Wearing a black flag of the pirate on his lapel, Hrib, 37, denies his party’s insignia suggests they are merely rebels. Instead, he says his party is full of pragmatists offering modern solutions to problems that remain unsolved in the post-communist era. Among their initiatives are public cost-cutting measures such as switching to open-source software and synchronizing referendums with elections to bolster credibility.
“In the beginning we were considered more a curiosity and the perception is that we were doing this for fun, but we meant it for real,” Hrib says. “Our politics are attractive to young people and that is because we are addressing the issues in a modern way.” As proof, Hrib says his party wants to restrict online hospitality services such as Airbnb, which has contributed to property prices that have soared more than 30 percent during the past two years.
Adds Bartos, today the chairman of the Pirate Party: “We are smart and not just a bunch of people from the playground. We have been working at it for [nine] years. We see what is happening, we know the programs and know what needs to be done.”
Bartos says the Pirate Party has a more liberal, democratic tradition than any other party in the Czech Republic. The party’s agenda to create government transparency contrasts to the ruling government led by billionaire Prime Minister Andrej Babis, who stands accused of abusing an EU subsidy scheme, and his Action of Dissatisfied Citizens (ANO) party.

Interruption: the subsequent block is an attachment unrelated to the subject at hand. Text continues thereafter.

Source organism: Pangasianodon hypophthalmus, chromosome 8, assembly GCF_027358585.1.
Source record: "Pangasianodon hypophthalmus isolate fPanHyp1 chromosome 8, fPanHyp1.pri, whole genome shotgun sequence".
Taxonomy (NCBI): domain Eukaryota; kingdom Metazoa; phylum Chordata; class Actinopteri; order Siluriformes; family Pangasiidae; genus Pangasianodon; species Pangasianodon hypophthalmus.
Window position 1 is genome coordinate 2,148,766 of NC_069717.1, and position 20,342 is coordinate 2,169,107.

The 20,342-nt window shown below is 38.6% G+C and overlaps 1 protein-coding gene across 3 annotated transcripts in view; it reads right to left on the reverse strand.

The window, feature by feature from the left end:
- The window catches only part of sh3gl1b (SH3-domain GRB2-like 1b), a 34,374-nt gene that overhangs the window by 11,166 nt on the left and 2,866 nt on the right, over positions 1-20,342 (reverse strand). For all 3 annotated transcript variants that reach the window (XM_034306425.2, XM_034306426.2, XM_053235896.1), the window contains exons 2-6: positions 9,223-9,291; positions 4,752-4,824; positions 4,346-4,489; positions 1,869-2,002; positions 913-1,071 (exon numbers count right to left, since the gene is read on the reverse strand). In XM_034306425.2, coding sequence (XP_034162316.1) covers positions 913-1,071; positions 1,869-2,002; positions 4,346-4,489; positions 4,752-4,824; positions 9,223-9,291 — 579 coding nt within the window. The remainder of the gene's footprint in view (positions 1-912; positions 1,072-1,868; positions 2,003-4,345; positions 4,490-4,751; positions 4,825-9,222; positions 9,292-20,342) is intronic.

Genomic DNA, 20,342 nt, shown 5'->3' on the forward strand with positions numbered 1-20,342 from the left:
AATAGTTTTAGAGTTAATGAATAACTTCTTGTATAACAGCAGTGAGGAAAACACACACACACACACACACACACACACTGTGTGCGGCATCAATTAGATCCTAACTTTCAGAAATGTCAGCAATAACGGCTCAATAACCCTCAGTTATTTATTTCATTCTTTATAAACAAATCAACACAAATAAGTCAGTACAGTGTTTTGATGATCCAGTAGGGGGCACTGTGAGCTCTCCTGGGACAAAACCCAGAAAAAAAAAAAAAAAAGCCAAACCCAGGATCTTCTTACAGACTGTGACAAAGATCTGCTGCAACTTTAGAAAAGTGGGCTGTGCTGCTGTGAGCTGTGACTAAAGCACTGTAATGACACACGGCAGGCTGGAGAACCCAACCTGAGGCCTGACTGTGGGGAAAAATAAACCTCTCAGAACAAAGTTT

Observers here say the two-day elections on Oct. 5 and 6 are the first test for Babis, who took power after winning the national elections last November with just 29.6 percent of the vote.
“People are looking for something new in politics and at this point [the Pirates] represent this,” says political analyst Ji?í Pehe, director of New York University in Prague and a former adviser to late Czech President Václav Havel, a dissident during the communist era. “They are not only in opposition to the traditional parties but also Babis, so they stand somewhere in between.”
Pehe says the stakes are high in the Prague mayor election. The elected position is a prominent political position in the country is currently held by ANO. “If [ANO] loses Prague, it would be a big blow for Babis. It could send a message that the movement is not doing so well … so he will be very nervous.”
A poll released earlier this month for state-owned broadcaster Czech Television shows the Pirates would win in Prague with 21.5 percent of the vote, while ANO would fall to second place with 14 percent.
While the Pirates have run a largely positive campaign, Hrib has some choice words for Babis, calling him an “oligarch” who has created “a culture of authoritarianism.” Babis has criticized the Pirates as a do-nothing party.
But even some Pirate supporters echo those concerns, unsure whether the party can deliver on its promises in a deeply divided and bitter political climate that mirrors landscapes in the U.S. and other Western democracies.
“I have to be a bit skeptical even of the Pirates Party,” says Veronika Bayerova, a 22-year-old student at Charles University, who says she supports their program. “They make some promises that I really like, but they seem difficult to make a reality.”
The party has also drawn criticism from the new head of the government’s anti-drug council after introducing a comprehensive bill to Parliament earlier this month that would legalize the growing of marijuana.
“It has been considered a medicine in the Czech Republic for a long time, but the government is not able to supply to the people who can benefit from it … so this is a way to solve that problem,” Hrib says.